- Precipitation patterns will shift. Hurricanes and thunderstorms will occur with greater frequency and intensity. In some regions precipitation could increase by as much as 24 percent. In other places long seasons of unusually hot, dry conditions could shrink surface water and introduce extended droughts.
The Future of Hunting and Fishing
How will your favorite prey be affected? Seasons End has created fact sheets that offer information about these species:
Beyond Seasons’ End
Chapter 1: The Human Connection
by the Izaak Walton League of America and the Association of Fish and Wildlife Agencies
Our country is blessed with an abundance of lands of unsurpassed beauty and inestimable value. From mountains and forests to prairies and wetlands, these treasures enrich us as a nation and inspire us as a people. They are the foundation of our economic well-being, an essential component of our quality of life and a legacy we hold in trust for future generations. Today, climate change poses an unparalleled threat to these lands and the people, fish and wildlife they support. Read the complete chapter.
Chapter 2: Waterfowl
by Ducks Unlimited
The effects of climate change now underway have extensive potential to affect waterfowl throughout North America, either directly or indirectly through changing habitat conditions. When considered in combination with other pressures (e.g., pollution, urbanization) the potential effect is even greater. Healthy duck populations and functioning wetlands can serve as barometers of healthy landscapes, highlighting the relationship between sustainable waterfowl populations and landscapes that support people, their quality of life, and their livelihood. Read the complete chapter.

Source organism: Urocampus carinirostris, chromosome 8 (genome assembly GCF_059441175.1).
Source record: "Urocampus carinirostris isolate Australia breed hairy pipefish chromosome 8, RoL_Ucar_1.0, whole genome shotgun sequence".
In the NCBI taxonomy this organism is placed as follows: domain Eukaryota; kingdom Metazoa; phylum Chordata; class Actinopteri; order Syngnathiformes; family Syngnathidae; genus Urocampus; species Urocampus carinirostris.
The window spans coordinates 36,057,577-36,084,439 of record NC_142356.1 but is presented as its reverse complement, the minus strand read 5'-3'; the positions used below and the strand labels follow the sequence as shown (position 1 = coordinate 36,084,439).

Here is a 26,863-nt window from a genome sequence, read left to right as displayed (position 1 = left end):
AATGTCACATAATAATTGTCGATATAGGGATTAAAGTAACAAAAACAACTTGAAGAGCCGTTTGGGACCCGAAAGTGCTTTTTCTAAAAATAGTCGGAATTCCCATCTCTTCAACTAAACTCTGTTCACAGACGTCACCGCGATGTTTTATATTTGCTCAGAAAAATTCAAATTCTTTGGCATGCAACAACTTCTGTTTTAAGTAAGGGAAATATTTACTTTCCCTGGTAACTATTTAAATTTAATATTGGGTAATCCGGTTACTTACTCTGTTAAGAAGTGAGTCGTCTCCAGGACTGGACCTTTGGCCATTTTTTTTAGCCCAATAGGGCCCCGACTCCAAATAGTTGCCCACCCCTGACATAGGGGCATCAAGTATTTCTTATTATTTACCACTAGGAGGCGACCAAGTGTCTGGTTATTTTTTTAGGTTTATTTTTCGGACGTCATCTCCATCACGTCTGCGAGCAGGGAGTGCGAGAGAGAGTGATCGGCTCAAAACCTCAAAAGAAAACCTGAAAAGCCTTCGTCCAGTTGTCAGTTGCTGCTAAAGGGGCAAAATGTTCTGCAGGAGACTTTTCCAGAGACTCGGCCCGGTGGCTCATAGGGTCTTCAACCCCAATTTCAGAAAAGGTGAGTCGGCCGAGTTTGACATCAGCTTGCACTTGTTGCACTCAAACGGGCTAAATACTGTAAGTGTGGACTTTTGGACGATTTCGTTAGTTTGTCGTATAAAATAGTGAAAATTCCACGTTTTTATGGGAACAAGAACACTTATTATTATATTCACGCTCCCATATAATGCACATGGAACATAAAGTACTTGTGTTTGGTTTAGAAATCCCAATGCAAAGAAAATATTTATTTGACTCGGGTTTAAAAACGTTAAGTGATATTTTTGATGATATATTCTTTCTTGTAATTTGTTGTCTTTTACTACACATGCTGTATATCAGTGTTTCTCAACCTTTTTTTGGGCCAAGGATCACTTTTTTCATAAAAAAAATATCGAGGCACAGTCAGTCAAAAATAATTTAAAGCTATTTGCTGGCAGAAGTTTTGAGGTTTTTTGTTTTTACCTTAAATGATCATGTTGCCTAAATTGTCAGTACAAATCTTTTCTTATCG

Chapter 3: Coldwater Fish
by Trout Unlimited
The rapid pace of climate change has brought about unprecedented environmental change with significant ramifications for the nation’s freshwater systems and the biodiversity they support. Shifts in the timing of hydrologic events already have begun as rainfall patterns vary and warmer temperatures come earlier in the year. In snowmelt dominant systems this means earlier peak flows and lower than normal summer flows exacerbating competition for over-allocated water resources when demand is greatest. Read the complete chapter.
Continue reading the complete original chapters:
Chapter 4: Warmwater Fish by BASS/ESPN Outdoors
Chapter 5: Big Game by Boone and Crockett Club
Chapter 6: Upland Birds by Pheasants Forever, Inc. and Quail Forever
Chapter 7: Saltwater Fish by American Sportfishing Association
Chapter 8: A Path Forward by Bipartisan Policy Center
Visit the Seasonsend Blog for more about global warming's effect on fish and wildlife.
Articles and publications
Global Warming and Fish and Wildlife
Global warming and the environment
reports from key organizations
|Oceans Reveal Further Impacts of Climate Change, Says UAB expert.
|Climate Change and Rising Tides (Ducks Unlimited)
|American Denial of Global Warming (University of California, San Diego)
|The Truth About Global Warming (Sir David Attenborough)
|Climate Change (The American Association for the Advancement of Science)
|Tony Dean interviews Jack Williams, Trout Unlimited, on the future of trout and salmon